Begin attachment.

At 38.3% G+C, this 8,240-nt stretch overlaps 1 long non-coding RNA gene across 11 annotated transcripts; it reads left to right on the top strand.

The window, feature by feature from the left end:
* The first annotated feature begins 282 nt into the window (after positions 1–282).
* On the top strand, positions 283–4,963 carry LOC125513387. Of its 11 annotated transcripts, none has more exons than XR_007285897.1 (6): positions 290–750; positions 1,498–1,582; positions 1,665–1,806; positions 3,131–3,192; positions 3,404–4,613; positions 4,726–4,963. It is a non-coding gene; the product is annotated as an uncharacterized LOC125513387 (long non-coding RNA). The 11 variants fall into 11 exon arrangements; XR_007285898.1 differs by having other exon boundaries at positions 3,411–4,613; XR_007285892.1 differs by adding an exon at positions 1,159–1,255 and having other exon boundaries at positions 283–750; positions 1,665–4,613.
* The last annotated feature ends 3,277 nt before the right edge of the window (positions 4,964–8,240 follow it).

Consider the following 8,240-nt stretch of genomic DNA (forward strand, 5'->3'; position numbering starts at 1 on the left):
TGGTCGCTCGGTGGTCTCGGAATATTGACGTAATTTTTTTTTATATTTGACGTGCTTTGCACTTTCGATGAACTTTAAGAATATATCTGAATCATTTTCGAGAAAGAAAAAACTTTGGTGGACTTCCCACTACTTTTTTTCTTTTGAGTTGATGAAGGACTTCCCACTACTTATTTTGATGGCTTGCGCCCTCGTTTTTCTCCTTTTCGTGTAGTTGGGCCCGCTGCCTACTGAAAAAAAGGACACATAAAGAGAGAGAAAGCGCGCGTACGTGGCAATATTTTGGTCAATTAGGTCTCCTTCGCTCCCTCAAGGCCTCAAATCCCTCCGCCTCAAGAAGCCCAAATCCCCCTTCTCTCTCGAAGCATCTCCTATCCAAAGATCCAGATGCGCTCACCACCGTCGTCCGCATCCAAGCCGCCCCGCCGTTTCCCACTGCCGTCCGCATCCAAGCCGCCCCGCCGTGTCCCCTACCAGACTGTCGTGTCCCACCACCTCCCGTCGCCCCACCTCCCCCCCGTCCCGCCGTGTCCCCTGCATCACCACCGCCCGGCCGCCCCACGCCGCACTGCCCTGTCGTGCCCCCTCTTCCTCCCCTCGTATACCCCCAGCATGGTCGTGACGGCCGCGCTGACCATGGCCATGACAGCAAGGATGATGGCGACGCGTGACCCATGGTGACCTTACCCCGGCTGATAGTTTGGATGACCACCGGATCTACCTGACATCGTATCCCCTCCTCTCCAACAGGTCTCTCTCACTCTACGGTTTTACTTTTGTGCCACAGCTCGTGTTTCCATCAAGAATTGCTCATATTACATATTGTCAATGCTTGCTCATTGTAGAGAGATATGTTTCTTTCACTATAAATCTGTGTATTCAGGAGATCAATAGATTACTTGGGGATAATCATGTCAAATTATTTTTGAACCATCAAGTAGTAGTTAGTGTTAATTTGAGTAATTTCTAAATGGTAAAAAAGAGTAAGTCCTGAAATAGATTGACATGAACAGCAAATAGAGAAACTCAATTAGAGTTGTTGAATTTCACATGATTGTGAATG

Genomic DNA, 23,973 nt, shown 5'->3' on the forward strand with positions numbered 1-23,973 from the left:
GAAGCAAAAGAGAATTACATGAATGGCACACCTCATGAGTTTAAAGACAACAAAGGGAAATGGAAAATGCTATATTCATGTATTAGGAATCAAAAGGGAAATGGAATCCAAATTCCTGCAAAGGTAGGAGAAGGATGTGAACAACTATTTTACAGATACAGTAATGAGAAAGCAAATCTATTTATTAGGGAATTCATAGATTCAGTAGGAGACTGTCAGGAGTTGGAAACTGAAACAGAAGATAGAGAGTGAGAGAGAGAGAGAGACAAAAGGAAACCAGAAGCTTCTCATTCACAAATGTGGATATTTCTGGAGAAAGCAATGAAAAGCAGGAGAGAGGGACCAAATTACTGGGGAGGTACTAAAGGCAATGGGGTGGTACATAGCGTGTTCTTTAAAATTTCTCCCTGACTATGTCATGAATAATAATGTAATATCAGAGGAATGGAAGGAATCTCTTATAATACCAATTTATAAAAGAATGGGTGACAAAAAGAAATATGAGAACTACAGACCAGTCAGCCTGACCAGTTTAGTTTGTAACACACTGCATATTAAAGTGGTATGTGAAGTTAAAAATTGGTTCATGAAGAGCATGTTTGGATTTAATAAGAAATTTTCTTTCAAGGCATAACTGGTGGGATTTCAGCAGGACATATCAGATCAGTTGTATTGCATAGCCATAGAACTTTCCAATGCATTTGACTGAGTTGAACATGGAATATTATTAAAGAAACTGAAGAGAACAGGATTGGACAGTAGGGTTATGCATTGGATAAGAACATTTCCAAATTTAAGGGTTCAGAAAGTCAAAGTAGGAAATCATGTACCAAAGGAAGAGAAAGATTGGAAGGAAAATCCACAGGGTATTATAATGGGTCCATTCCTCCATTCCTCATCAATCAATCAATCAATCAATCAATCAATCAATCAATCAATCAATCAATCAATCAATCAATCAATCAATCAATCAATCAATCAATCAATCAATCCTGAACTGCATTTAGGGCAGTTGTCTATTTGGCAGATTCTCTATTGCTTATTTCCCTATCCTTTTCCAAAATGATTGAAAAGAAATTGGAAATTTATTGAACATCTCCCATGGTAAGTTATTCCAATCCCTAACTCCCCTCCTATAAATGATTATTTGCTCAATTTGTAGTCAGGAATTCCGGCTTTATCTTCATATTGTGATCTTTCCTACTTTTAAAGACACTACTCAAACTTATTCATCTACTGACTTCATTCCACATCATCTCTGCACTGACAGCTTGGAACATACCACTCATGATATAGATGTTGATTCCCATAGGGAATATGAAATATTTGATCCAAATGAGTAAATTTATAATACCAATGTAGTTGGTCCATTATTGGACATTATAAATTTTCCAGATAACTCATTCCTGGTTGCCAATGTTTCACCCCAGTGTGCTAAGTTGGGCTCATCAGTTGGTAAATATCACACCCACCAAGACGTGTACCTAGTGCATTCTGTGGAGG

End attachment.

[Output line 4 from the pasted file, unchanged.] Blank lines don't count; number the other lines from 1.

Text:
* On the top strand, positions 283–4,963 carry LOC125513387. Of its 11 annotated transcripts, none has more exons than XR_007285897.1 (6): positions 290–750; positions 1,498–1,582; positions 1,665–1,806; positions 3,131–3,192; positions 3,404–4,613; positions 4,726–4,963. It is a non-coding gene; the product is annotated as an uncharacterized LOC125513387 (long non-coding RNA). The 11 variants fall into 11 exon arrangements; XR_007285898.1 differs by having other exon boundaries at positions 3,411–4,613; XR_007285892.1 differs by adding an exon at positions 1,159–1,255 and having other exon boundaries at positions 283–750; positions 1,665–4,613.